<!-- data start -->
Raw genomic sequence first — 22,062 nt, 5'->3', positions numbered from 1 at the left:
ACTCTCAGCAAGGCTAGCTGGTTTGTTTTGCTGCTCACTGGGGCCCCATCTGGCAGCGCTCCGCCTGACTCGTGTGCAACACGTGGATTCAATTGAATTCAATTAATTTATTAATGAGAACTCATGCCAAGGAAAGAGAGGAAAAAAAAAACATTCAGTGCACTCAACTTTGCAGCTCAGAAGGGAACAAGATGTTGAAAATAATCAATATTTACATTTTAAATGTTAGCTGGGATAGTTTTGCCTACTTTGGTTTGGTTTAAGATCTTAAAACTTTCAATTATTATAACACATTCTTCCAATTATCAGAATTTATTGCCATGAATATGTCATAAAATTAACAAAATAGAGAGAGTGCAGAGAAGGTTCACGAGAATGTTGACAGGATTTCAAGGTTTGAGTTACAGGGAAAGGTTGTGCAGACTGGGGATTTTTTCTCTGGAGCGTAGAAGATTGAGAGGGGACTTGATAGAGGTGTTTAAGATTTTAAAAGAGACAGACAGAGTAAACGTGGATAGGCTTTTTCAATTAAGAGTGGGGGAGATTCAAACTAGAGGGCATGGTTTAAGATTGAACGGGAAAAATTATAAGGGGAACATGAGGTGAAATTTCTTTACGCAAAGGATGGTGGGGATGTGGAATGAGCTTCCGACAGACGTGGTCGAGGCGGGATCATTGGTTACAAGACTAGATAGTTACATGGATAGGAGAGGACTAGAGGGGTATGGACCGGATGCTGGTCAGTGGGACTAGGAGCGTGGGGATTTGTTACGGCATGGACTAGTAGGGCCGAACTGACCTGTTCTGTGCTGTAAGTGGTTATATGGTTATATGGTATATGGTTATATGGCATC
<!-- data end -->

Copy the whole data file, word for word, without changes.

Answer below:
Raw genomic sequence first — 22,062 nt, 5'->3', positions numbered from 1 at the left:
ACTCTCAGCAAGGCTAGCTGGTTTGTTTTGCTGCTCACTGGGGCCCCATCTGGCAGCGCTCCGCCTGACTCGTGTGCAACACGTGGATTCAATTGAATTCAATTAATTTATTAATGAGAACTCATGCCAAGGAAAGAGAGGAAAAAAAAAACATTCAGTGCACTCAACTTTGCAGCTCAGAAGGGAACAAGATGTTGAAAATAATCAATATTTACATTTTAAATGTTAGCTGGGATAGTTTTGCCTACTTTGGTTTGGTTTAAGATCTTAAAACTTTCAATTATTATAACACATTCTTCCAATTATCAGAATTTATTGCCATGAATATGTCATAAAATTAACAAAATAGAGAGAGTGCAGAGAAGGTTCACGAGAATGTTGACAGGATTTCAAGGTTTGAGTTACAGGGAAAGGTTGTGCAGACTGGGGATTTTTTCTCTGGAGCGTAGAAGATTGAGAGGGGACTTGATAGAGGTGTTTAAGATTTTAAAAGAGACAGACAGAGTAAACGTGGATAGGCTTTTTCAATTAAGAGTGGGGGAGATTCAAACTAGAGGGCATGGTTTAAGATTGAACGGGAAAAATTATAAGGGGAACATGAGGTGAAATTTCTTTACGCAAAGGATGGTGGGGATGTGGAATGAGCTTCCGACAGACGTGGTCGAGGCGGGATCATTGGTTACAAGACTAGATAGTTACATGGATAGGAGAGGACTAGAGGGGTATGGACCGGATGCTGGTCAGTGGGACTAGGAGCGTGGGGATTTGTTACGGCATGGACTAGTAGGGCCGAACTGACCTGTTCTGTGCTGTAAGTGGTTATATGGTTATATGGTATATGGTTATATGGCATC